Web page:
Today's fear of flying favors tribal casinos
UNCASVILLE, Conn. ? The aftermath of the Sept. 11 terror attacks might seem like the worst possible time to double your casino's capacity and open an upscale shopping mall as well. A well-publicized gaming downturn, after all, is spreading layoffs through the Las Vegas economy.
But the expanded Mohegan Sun is doing surprisingly well, in a pattern that seems to be playing out across Indian country.
Where the destination resorts of the Vegas strip are reporting a dramatic decline in fly-in visitors and as much as a 30 percent drop in work hours, American Indian casinos across the country appear to be holding up well, because they draw on day-trippers from a regional market.
"We're seeing a very positive over-year increase in our revenue," said Mitchell Etess, executive vice president of marketing at the Mohegan Sun. He said that right after the attack, "we took a sizable hit" made even more painful because it coincided with the opening of the Mohegan tribe's Casino of the Sky, the extension of its 5-year-old Casino of the Earth. But recent results have been strong, he said.
At nearby Foxwoods Resort Casino, owned by the Mashantucket Pequot Tribal Nation, attendance fell off sharply in the days right after the attack. But it rebounded quickly, a tribal spokesman said. The casino reports a decrease in its latest monthly slot win, down about $2 million over the previous year to $63.2 million, but it is still pleased.
"Considering the general economic times, the continuing fallout from the events of Sept. 11, and the recent major expansion of a nearby competitor, we think the October showing is a strong one," Foxwoods president Bill Sherlock said.
The Oneida Indian Nation reports similar resilience at its Turning Stone Casino in Verona, N.Y. A spokesman said business fell in the first days after the attacks as people stayed glued to their television sets, but then returned to normal.
"We're hearing there's not a big drop-off," said John Harte, counsel of the National Indian Gaming Association, reporting on his informal conversations at a recent meeting of tribal gaming regulators. "The main reason is we're not depending on the airline industry as much. We rely on locals."
The shift from airplane to automobile showed up strongly in the recent Thanksgiving holiday, in which a record 87 percent of travelers said they planned to drive. At the same time, Indian casinos reported a surprisingly good turnout.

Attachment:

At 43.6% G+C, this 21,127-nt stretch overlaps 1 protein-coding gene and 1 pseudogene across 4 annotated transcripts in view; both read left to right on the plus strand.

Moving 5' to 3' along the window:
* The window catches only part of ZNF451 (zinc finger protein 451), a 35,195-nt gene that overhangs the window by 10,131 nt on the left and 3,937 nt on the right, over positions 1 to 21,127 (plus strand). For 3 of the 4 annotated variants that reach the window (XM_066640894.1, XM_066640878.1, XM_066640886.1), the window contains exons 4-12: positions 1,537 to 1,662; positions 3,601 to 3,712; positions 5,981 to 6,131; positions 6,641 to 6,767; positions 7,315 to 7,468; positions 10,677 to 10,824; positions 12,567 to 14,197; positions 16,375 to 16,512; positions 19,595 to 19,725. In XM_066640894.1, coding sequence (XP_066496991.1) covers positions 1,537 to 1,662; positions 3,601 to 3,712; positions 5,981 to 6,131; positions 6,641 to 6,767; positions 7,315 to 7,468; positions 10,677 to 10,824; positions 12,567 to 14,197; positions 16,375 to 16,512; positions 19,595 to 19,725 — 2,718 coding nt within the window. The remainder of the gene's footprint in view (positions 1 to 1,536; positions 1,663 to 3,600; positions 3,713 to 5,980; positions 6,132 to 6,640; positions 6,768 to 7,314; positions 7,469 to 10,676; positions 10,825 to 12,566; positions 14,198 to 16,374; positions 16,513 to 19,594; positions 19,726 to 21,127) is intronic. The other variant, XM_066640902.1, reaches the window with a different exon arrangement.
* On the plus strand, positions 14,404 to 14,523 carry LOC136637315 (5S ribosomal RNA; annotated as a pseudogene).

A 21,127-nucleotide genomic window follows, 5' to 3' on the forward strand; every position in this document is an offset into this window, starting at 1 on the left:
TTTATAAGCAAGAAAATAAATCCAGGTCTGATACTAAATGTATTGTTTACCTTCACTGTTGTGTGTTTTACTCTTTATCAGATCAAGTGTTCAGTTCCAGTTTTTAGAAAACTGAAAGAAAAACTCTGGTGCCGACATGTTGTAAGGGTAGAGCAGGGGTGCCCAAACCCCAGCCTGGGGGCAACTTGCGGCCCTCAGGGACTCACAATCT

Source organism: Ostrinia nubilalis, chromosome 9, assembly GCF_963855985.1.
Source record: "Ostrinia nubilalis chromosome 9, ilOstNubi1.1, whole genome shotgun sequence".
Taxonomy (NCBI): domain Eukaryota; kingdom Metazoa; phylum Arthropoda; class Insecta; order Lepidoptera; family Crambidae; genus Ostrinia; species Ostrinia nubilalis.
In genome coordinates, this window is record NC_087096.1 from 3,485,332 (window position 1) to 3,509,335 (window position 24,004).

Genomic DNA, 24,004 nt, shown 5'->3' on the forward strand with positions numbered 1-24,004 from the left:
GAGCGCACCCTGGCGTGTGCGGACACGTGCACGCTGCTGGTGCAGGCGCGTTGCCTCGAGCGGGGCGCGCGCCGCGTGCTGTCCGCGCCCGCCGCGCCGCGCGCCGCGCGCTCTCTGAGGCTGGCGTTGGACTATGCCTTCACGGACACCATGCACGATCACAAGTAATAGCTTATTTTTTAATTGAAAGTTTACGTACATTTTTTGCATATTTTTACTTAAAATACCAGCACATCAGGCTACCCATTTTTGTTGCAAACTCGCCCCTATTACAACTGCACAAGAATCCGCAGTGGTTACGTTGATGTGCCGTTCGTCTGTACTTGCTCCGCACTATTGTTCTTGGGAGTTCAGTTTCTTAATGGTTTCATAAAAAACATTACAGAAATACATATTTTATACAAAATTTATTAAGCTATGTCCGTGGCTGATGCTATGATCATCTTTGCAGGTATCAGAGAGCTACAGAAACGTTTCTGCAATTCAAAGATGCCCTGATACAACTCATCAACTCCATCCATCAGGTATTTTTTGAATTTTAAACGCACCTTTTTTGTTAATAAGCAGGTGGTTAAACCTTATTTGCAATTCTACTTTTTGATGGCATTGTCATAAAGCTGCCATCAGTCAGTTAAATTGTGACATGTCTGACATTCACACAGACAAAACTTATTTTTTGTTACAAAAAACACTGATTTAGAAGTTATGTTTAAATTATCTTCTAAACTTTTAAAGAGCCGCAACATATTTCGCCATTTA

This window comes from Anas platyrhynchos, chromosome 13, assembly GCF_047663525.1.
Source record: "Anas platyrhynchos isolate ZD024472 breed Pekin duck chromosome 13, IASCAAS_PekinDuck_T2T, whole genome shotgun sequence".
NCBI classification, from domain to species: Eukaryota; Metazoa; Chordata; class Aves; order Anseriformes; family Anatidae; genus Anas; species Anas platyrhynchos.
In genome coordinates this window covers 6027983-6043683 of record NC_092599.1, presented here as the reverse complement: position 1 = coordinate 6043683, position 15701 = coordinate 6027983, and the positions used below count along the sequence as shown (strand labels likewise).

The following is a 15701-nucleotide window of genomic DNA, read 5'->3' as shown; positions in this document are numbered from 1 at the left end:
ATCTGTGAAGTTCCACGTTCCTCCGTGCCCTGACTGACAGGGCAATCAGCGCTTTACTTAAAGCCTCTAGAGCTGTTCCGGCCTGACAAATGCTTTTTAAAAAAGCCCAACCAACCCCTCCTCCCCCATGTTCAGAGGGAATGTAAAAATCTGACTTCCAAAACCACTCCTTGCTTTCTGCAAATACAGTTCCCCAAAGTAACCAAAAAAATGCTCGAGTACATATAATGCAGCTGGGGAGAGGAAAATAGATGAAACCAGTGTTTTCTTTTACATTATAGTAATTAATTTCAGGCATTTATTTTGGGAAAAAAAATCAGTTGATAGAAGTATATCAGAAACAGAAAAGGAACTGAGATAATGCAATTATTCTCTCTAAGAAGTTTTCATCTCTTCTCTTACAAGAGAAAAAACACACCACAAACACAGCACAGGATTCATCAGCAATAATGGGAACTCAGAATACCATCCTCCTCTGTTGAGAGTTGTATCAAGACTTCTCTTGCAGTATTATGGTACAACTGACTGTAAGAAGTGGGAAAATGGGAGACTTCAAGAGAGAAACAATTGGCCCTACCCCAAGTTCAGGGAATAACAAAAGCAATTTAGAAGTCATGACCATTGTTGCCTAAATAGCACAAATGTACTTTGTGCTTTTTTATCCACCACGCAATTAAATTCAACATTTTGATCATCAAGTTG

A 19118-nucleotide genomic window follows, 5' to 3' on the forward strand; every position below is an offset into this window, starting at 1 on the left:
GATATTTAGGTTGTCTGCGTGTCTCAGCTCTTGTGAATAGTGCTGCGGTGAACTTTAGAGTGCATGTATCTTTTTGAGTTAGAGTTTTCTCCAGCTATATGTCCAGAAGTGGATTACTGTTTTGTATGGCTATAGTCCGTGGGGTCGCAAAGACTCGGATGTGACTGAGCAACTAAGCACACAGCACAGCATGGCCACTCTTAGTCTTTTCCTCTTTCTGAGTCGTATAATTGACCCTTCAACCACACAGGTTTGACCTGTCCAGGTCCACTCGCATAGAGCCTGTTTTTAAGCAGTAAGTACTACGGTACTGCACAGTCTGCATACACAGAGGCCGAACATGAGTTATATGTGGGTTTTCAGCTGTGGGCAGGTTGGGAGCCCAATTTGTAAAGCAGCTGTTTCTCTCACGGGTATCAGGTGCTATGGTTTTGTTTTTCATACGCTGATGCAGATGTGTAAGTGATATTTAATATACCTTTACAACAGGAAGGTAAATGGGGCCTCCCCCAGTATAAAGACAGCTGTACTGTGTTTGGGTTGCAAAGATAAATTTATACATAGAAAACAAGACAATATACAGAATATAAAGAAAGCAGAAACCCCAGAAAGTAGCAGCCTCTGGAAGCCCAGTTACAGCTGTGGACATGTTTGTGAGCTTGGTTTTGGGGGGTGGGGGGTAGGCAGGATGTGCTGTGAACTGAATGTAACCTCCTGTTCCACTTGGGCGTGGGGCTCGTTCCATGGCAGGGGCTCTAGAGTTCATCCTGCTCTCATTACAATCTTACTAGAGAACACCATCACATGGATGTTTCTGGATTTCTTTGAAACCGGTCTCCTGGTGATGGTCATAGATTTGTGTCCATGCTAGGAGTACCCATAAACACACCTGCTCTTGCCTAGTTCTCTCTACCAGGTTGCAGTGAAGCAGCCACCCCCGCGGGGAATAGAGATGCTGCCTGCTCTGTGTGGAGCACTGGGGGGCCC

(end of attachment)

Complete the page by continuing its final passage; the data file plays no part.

Etess at the Mohegan Sun said business over the Thanksgiving holiday "was very strong."
"Thanksgiving was very good for us, better than expected," said Oneida Nation spokesman Jerry Reed. "Friday was outstanding" though the holiday was not traditionally a peak time for gaming because of its home-oriented nature.
These upbeat reports contrast sharply with the gloom at Las Vegas, where 46 percent of the city's visitors used to arrive by air. With unemployment rates surging and casino company stocks dropping, the industry is pinning hopes for revival on ad campaigns to encourage airline travel.
But all forms of regional casinos, including riverboats and the less pretentious halls in places like Reno and Wendover, Nev., report only slight declines. Some even say business is up as they attract nearby clients who used to fly to the big time. If the trend persists, it bodes well for American Indian gaming, which has already doubled its share of the total industry over the past five years.
It would be especially good news for the Mohegan Sun, which opened its gleaming expansion in the shadow of the terrorist attack. With the World Trade Center disaster less than two weeks old, the Mohegans canceled a gala party and settled for a low-key ribbon cutting.
But the lavish interior, stretching more than 2,000 feet across, is drawing awed, if sometimes critical, attention from around the region. Continuing the mix of Mohegan legend and upscale shopping that marked the Casino of the Earth, the new space includes a seven-story waterfall around caves that give access to a clothing store and a 30-foot tall Wombi Rock with dining spaces in three levels.
An architecture critic in the Hartford Courant called this feature "lumpy, badly detailed, thoroughly ugly but amazing." It is becoming a tourist attraction for a region that stretches from Boston to New York.
Right now, Etess said the casino is "by definition a day trip because we have no hotel." But the Mohegans are close to finishing a 1,200-room hotel tower, due to open next spring. "The hotel is going to shift us to a destination resort."